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+4 votes
It seem that if a squat had enough people they could easily leave and set up a new squat, without getting arrested over something they can't stop
Dot's answer sum it all up nicely. However, I wanted to comment on your fatalism. Its a pretty sad argument that if you can't win you shouldn't try; it necessitates the assumption that the winners and losers are chosen before either has a chance to prove themselves and the assumption that winning (the end) is all that matters (rather than the act, the means).

Squatting, as it is known to the political and punk scenes, is about setting up alternative spaces that by their existence are antagonistic to the norm and the powers that be. If that is the very intent, or atleast an underlying foundation of a squat it would be out of character to buckle at the idea of conflict. Having a squat is often just as much about conflictually holding space (passively or actively) as it is about physically possessing a space to utilize.

1 Answer

+2 votes
people have stopped squat eviction - sometimes for a long time, like years.
from wikipedia on squatting (there's more there if you're interested)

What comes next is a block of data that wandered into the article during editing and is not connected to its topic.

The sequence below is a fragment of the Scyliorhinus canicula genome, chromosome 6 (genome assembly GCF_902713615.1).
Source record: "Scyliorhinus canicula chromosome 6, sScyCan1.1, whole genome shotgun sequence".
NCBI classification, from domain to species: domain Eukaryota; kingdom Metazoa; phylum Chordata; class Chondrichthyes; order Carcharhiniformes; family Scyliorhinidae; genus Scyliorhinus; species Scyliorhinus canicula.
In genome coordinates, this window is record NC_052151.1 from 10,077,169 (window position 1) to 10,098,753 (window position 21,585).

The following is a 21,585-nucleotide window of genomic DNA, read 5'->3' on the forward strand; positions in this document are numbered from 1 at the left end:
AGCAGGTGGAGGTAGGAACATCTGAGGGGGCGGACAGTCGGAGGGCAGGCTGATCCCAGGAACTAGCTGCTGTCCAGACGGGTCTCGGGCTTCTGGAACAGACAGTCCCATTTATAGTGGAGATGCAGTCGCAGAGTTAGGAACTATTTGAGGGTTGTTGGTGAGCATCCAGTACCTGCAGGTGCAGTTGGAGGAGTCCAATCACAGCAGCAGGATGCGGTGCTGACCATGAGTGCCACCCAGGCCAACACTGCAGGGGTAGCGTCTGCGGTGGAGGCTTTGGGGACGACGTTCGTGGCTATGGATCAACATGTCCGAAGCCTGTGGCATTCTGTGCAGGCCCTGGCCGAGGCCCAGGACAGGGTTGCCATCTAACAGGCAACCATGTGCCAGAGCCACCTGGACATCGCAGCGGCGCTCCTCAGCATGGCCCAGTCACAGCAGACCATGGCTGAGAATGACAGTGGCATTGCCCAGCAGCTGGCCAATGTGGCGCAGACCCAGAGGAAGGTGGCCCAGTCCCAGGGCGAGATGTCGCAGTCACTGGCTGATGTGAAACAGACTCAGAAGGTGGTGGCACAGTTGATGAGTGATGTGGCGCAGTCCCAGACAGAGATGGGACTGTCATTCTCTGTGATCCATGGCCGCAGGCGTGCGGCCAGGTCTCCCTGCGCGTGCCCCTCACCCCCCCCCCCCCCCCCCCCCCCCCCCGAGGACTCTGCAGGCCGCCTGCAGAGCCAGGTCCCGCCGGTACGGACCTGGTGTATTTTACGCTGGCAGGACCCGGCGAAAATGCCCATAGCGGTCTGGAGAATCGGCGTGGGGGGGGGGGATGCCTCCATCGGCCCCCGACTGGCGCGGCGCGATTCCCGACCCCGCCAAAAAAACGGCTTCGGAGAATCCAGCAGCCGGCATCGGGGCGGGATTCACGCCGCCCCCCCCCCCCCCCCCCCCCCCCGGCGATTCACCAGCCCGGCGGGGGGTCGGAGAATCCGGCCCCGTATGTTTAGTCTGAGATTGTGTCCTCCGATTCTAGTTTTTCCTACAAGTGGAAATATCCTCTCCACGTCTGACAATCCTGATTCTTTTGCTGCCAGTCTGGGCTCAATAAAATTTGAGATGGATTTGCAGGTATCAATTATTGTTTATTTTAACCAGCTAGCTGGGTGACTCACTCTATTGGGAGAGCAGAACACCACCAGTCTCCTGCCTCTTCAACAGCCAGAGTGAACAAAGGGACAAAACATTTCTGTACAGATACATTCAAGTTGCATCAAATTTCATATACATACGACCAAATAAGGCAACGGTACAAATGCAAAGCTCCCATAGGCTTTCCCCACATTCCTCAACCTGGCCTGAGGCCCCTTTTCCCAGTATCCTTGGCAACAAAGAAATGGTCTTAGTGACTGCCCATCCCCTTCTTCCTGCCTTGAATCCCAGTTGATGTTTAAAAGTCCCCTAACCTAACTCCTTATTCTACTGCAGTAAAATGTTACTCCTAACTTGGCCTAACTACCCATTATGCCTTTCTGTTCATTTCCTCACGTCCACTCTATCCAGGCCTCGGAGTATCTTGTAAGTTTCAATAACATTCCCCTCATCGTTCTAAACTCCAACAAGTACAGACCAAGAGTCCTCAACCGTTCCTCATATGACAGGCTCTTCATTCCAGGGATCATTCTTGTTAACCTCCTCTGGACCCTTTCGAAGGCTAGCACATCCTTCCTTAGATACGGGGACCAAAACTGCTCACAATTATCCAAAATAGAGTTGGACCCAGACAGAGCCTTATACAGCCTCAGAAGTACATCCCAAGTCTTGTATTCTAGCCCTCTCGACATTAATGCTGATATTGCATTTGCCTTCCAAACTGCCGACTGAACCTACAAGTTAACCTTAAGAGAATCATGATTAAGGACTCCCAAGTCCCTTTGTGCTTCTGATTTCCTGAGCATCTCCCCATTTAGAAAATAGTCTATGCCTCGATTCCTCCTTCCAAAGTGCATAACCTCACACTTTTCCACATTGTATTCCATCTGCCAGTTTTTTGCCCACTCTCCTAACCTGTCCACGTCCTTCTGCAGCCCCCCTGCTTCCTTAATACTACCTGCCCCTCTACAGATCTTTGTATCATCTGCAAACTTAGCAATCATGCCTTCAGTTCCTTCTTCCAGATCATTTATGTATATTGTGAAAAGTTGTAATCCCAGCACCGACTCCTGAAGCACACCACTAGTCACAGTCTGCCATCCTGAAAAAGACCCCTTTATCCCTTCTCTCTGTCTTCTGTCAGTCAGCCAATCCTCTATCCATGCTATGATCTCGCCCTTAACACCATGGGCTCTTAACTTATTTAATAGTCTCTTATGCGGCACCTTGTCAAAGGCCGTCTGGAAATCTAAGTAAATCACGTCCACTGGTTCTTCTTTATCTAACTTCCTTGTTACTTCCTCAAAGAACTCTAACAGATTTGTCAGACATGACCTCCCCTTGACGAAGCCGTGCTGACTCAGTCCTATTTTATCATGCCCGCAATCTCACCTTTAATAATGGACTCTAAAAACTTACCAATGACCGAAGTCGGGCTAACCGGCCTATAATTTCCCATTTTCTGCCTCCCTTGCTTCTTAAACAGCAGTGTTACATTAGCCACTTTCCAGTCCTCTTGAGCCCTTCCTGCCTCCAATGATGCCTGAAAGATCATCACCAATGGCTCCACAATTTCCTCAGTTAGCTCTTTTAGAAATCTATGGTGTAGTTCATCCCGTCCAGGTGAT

"Christiania is an independent community of almost 900 people founded in 1971 on the site of an abandoned military zone. In Copenhagen, as in other European cities such as Berlin and Amsterdam, the squatter movement was large in the 1980s. It was a social movement, providing housing and alternative culture. A flashpoint came in 1986 with the Battle of Ryesgade. Another flashpoint came in 2007 when Ungdomshuset was evicted. While not technically a squat until 14 December 2006, it was a social center used by squatters and people involved in alternative culture more generally."

but also - people put a lot of time and energy into their squats sometimes, so that they're worth defending.
also, people get fed up of just ceding ground do the enemy. sometimes it just feels better to fight back.
by (52.9k points)